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Physical Impairments for Social Security Disability

When you’re disabled and unable to work, life can become overwhelming. Living with a disability is already exhausting, and when your finances are affected, you may feel helpless and uncertain. Medical bills can pile up and you may not be able to afford daily living expenses.

Fortunately, Social Security Disability (SSD) benefits are available if you’re suffering from a medical condition that prevents you from working.

If you’re wondering what physical impairments qualify for Social Security Disability, continue reading to learn more. We also invite you to call (865) 299-7080 to schedule a free consultation at Drozdowski & Rabin, PLLC. Our experienced disability lawyers in Knoxville, TN are here to help you get the financial assistance you need.

Understanding Eligibility for Disability Benefits

Whether you’re applying for Supplemental Security Income (SSI) or Social Security Disability Insurance (SSDI), understanding eligibility criteria is crucial.
The Social Security Administration (SSA) has stringent application guidelines in place to prevent fraudulent claims. Applicants must also meet the SSA’s definition of disabled to qualify for benefits.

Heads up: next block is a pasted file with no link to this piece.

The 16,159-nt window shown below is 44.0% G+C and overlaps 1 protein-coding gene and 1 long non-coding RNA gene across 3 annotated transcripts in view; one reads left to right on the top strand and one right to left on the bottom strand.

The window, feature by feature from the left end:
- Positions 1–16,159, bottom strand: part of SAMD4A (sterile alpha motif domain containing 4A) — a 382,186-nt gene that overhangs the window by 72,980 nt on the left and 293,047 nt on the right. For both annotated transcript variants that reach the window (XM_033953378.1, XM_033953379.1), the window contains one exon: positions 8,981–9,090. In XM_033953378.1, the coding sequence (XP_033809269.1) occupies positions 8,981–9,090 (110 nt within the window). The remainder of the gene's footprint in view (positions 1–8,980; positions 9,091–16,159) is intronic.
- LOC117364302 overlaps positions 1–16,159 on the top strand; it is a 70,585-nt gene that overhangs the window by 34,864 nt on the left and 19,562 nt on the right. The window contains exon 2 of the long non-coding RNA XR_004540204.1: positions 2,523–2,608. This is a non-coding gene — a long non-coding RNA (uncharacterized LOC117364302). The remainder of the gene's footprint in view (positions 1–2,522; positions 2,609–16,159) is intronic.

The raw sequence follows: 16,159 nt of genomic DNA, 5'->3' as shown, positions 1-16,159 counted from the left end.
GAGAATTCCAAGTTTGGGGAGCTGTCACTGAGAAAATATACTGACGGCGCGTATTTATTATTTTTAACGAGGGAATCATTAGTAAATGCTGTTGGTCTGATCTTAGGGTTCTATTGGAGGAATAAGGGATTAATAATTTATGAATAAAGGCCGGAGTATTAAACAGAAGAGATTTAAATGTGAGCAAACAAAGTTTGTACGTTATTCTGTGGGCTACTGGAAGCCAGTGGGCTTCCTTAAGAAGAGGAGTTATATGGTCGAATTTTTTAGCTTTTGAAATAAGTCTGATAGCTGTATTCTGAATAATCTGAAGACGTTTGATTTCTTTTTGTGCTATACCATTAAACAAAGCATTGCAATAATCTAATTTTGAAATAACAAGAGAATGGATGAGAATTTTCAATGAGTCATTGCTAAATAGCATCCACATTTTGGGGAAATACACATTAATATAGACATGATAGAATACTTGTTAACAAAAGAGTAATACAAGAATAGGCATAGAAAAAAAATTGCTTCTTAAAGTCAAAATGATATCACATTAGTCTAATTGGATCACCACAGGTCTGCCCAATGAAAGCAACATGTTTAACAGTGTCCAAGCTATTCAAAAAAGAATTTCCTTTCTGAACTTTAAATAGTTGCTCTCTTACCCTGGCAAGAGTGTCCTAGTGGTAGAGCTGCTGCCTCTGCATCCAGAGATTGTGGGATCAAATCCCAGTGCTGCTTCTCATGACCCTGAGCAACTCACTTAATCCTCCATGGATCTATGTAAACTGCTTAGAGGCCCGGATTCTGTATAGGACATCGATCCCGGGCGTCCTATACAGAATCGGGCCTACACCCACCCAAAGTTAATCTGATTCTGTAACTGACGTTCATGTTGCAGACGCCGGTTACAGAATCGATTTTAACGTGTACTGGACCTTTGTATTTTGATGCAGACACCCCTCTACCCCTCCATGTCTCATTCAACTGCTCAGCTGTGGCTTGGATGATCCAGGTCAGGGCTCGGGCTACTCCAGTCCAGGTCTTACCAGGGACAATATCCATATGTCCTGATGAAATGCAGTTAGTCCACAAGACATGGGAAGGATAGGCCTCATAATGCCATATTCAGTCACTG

Defining Disability According to the SSA

To meet the SSA’s definition of disabled, the following criteria must apply:

  • The claimant’s condition prevents them from performing Substantial Gainful Activity (SGA).
  • The claimant’s condition has lasted, or is expected to last, at least 12 months or result in death.
  • The claimant’s condition meets or equals a listed impairment in the SSA’s Blue Book.

When applying for SSDI, claimants must have paid into the Social Security System to qualify for benefits. If a claimant has a limited work history and therefore, too few work credits to qualify for SSDI, they can apply for SSI.

SSI is a needs-based program meant for disabled, blind, and aged individuals with limited income and resources. To qualify for SSI with a disability, claimants must meet pre-established asset and income limits.

What is the Blue Book?

The Blue Book serves as a detailed directory of conditions that qualify for disability. They are categorized by different body systems. Each listing further specifies the characteristics of the physical impairment, its symptoms, and medical criteria required for approval.

Qualifying Physical Impairments

There are many types of physical disabilities that can qualify for SSD. The Blue Book includes disorders that affect the immune system, neurological conditions, respiratory disorders, and various other types of physical impairments.

Understanding what the SSA considers a disabling condition is essential when evaluating SSD eligibility. If you’re asking, “What diseases are eligible for disability?” you can find a list of the Blue Book categories below:

  • Musculoskeletal Disorders
  • Special Senses and Speech
  • Respiratory Disorders
  • Cardiovascular System
  • Digestive Disorders
  • Genitourinary Disorders
  • Hematological Disorders
  • Skin Disorders